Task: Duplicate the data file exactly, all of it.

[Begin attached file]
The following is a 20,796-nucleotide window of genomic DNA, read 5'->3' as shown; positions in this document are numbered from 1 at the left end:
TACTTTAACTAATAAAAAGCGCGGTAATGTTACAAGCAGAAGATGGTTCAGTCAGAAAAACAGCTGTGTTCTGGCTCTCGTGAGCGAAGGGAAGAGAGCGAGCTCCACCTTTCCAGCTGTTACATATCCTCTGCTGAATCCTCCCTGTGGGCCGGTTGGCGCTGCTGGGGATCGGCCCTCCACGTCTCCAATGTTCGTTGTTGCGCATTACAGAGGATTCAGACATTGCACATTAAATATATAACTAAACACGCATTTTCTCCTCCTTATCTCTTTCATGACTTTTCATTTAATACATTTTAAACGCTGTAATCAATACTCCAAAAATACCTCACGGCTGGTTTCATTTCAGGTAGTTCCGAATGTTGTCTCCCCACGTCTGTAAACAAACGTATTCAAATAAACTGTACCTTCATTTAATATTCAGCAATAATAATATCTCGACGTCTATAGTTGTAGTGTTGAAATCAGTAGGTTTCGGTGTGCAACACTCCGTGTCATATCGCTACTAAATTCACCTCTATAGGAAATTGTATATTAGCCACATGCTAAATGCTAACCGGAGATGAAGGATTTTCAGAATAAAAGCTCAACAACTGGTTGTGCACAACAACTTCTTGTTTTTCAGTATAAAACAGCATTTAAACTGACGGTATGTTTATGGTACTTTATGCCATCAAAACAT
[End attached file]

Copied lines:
The following is a 20,796-nucleotide window of genomic DNA, read 5'->3' as shown; positions in this document are numbered from 1 at the left end:
TACTTTAACTAATAAAAAGCGCGGTAATGTTACAAGCAGAAGATGGTTCAGTCAGAAAAACAGCTGTGTTCTGGCTCTCGTGAGCGAAGGGAAGAGAGCGAGCTCCACCTTTCCAGCTGTTACATATCCTCTGCTGAATCCTCCCTGTGGGCCGGTTGGCGCTGCTGGGGATCGGCCCTCCACGTCTCCAATGTTCGTTGTTGCGCATTACAGAGGATTCAGACATTGCACATTAAATATATAACTAAACACGCATTTTCTCCTCCTTATCTCTTTCATGACTTTTCATTTAATACATTTTAAACGCTGTAATCAATACTCCAAAAATACCTCACGGCTGGTTTCATTTCAGGTAGTTCCGAATGTTGTCTCCCCACGTCTGTAAACAAACGTATTCAAATAAACTGTACCTTCATTTAATATTCAGCAATAATAATATCTCGACGTCTATAGTTGTAGTGTTGAAATCAGTAGGTTTCGGTGTGCAACACTCCGTGTCATATCGCTACTAAATTCACCTCTATAGGAAATTGTATATTAGCCACATGCTAAATGCTAACCGGAGATGAAGGATTTTCAGAATAAAAGCTCAACAACTGGTTGTGCACAACAACTTCTTGTTTTTCAGTATAAAACAGCATTTAAACTGACGGTATGTTTATGGTACTTTATGCCATCAAAACAT